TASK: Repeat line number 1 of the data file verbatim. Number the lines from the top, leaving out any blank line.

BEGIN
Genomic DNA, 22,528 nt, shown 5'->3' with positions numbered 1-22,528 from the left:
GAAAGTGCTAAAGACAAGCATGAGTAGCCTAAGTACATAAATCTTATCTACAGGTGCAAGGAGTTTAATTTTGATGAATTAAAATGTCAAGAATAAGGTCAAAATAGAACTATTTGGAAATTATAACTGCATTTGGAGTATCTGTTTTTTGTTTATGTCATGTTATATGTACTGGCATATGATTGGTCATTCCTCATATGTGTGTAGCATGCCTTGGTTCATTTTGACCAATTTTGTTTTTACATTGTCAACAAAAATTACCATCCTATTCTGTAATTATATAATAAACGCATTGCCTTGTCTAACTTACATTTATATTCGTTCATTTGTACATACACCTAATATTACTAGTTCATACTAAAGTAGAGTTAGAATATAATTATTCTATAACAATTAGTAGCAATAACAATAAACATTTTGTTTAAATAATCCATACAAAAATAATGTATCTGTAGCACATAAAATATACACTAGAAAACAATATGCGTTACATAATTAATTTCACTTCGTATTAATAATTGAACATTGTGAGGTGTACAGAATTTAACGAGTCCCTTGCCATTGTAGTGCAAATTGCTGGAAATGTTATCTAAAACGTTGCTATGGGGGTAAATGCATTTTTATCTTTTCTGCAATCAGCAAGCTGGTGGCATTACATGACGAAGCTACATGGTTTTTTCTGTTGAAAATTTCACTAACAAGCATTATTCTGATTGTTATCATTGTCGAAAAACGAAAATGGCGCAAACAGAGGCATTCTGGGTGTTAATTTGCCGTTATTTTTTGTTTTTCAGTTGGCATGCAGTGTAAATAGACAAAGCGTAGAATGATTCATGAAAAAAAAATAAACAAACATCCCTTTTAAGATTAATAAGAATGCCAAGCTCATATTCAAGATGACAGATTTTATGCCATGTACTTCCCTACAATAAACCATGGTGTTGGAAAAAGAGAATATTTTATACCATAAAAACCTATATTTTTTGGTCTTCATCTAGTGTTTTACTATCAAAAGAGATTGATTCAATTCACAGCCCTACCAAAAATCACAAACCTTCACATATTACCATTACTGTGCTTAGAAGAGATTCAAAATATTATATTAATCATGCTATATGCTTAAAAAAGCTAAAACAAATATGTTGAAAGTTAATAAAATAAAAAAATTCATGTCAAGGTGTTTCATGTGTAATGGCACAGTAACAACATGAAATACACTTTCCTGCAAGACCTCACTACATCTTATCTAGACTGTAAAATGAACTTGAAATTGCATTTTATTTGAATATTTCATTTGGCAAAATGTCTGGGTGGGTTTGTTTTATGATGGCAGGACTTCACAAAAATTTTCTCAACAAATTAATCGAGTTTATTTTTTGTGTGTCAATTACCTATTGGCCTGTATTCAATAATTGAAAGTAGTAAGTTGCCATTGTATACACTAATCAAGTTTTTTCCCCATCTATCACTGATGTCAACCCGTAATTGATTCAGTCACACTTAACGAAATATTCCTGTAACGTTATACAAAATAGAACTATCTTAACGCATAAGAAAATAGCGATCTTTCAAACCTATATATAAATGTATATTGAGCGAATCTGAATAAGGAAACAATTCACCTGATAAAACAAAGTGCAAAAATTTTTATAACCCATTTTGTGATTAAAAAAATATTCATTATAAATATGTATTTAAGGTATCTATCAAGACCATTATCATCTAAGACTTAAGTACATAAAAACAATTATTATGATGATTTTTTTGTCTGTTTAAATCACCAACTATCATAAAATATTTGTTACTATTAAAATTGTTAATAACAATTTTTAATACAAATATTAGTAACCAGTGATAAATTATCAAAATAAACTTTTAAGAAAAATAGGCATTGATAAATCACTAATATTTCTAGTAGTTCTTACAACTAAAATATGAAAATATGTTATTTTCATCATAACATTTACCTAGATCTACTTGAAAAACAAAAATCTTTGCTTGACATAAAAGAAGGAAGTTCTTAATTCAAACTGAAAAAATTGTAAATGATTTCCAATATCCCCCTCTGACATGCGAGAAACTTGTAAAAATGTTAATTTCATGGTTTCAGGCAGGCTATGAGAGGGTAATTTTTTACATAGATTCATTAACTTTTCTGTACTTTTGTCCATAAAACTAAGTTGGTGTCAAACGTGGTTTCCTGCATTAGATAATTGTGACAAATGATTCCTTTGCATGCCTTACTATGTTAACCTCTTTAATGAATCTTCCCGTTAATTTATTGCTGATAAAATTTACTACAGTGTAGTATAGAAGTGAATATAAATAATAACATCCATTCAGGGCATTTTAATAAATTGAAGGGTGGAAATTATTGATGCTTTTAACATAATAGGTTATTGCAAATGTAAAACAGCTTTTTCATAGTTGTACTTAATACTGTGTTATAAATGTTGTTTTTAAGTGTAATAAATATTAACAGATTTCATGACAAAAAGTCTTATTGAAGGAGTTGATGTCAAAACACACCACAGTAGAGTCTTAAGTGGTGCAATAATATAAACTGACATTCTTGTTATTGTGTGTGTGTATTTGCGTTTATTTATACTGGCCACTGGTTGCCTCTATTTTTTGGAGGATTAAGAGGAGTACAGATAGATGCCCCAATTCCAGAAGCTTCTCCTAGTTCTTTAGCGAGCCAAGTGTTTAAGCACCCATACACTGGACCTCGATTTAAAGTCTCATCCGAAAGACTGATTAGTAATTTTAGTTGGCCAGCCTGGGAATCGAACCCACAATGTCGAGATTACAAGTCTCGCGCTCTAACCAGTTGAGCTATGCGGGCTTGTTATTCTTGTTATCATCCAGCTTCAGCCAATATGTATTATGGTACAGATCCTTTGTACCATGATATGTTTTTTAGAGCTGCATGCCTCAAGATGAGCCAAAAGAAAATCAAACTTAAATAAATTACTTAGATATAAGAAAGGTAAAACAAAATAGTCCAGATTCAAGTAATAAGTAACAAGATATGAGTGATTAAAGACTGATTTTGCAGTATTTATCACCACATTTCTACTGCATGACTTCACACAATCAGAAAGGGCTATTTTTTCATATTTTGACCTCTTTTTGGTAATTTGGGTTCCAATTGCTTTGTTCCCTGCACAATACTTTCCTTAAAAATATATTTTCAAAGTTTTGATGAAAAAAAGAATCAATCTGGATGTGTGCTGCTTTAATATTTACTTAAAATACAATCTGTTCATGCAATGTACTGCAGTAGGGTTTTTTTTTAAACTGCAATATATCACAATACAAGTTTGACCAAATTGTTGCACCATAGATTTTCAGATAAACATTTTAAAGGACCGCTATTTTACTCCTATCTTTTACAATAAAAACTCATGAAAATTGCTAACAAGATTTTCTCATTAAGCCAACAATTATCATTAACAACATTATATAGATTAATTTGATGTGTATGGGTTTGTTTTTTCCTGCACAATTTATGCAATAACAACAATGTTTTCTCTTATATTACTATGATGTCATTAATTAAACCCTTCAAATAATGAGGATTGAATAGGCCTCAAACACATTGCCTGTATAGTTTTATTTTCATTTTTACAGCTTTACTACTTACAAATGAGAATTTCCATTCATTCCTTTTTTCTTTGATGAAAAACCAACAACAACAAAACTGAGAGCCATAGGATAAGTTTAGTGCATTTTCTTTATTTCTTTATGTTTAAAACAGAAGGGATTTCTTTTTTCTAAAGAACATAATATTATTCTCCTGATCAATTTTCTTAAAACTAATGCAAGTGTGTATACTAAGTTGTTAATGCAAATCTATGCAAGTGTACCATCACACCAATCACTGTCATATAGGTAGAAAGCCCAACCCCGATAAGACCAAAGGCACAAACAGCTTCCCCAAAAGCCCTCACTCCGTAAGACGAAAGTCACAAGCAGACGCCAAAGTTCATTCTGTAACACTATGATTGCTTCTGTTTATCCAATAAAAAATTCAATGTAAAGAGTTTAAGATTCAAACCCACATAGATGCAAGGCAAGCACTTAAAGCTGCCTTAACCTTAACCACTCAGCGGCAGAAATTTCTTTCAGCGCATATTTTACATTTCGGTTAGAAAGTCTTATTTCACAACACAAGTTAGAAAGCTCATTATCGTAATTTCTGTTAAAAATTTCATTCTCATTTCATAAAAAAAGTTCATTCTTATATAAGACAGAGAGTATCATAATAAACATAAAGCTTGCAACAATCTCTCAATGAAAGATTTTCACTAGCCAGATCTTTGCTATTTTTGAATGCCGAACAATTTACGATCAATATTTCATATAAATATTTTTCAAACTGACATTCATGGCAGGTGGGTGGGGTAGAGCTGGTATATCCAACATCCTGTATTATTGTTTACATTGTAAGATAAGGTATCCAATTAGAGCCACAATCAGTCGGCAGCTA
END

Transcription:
Genomic DNA, 22,528 nt, shown 5'->3' with positions numbered 1-22,528 from the left: